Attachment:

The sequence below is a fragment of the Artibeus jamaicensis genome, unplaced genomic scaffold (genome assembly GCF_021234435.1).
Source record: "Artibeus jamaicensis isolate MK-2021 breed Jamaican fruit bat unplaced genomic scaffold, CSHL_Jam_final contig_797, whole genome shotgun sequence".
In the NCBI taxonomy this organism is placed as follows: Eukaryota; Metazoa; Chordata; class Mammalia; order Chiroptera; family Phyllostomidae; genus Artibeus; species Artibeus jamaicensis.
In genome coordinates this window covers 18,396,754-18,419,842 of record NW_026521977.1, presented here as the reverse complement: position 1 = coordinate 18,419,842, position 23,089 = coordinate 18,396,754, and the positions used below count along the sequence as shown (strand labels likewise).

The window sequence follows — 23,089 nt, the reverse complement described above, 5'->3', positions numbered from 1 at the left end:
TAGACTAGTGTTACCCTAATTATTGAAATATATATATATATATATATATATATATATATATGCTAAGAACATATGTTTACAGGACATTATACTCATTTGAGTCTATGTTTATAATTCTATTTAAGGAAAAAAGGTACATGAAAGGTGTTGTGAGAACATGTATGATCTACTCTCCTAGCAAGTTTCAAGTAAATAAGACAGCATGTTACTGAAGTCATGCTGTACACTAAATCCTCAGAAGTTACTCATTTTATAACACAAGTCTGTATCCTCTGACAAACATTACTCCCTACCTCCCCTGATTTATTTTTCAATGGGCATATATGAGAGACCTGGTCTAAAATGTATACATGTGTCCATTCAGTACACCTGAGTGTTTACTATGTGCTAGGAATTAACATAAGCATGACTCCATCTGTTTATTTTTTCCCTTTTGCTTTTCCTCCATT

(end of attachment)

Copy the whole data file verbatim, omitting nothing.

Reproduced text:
The sequence below is a fragment of the Artibeus jamaicensis genome, unplaced genomic scaffold (genome assembly GCF_021234435.1).
Source record: "Artibeus jamaicensis isolate MK-2021 breed Jamaican fruit bat unplaced genomic scaffold, CSHL_Jam_final contig_797, whole genome shotgun sequence".
In the NCBI taxonomy this organism is placed as follows: Eukaryota; Metazoa; Chordata; class Mammalia; order Chiroptera; family Phyllostomidae; genus Artibeus; species Artibeus jamaicensis.
In genome coordinates this window covers 18,396,754-18,419,842 of record NW_026521977.1, presented here as the reverse complement: position 1 = coordinate 18,419,842, position 23,089 = coordinate 18,396,754, and the positions used below count along the sequence as shown (strand labels likewise).

The window sequence follows — 23,089 nt, the reverse complement described above, 5'->3', positions numbered from 1 at the left end:
TAGACTAGTGTTACCCTAATTATTGAAATATATATATATATATATATATATATATATATATGCTAAGAACATATGTTTACAGGACATTATACTCATTTGAGTCTATGTTTATAATTCTATTTAAGGAAAAAAGGTACATGAAAGGTGTTGTGAGAACATGTATGATCTACTCTCCTAGCAAGTTTCAAGTAAATAAGACAGCATGTTACTGAAGTCATGCTGTACACTAAATCCTCAGAAGTTACTCATTTTATAACACAAGTCTGTATCCTCTGACAAACATTACTCCCTACCTCCCCTGATTTATTTTTCAATGGGCATATATGAGAGACCTGGTCTAAAATGTATACATGTGTCCATTCAGTACACCTGAGTGTTTACTATGTGCTAGGAATTAACATAAGCATGACTCCATCTGTTTATTTTTTCCCTTTTGCTTTTCCTCCATT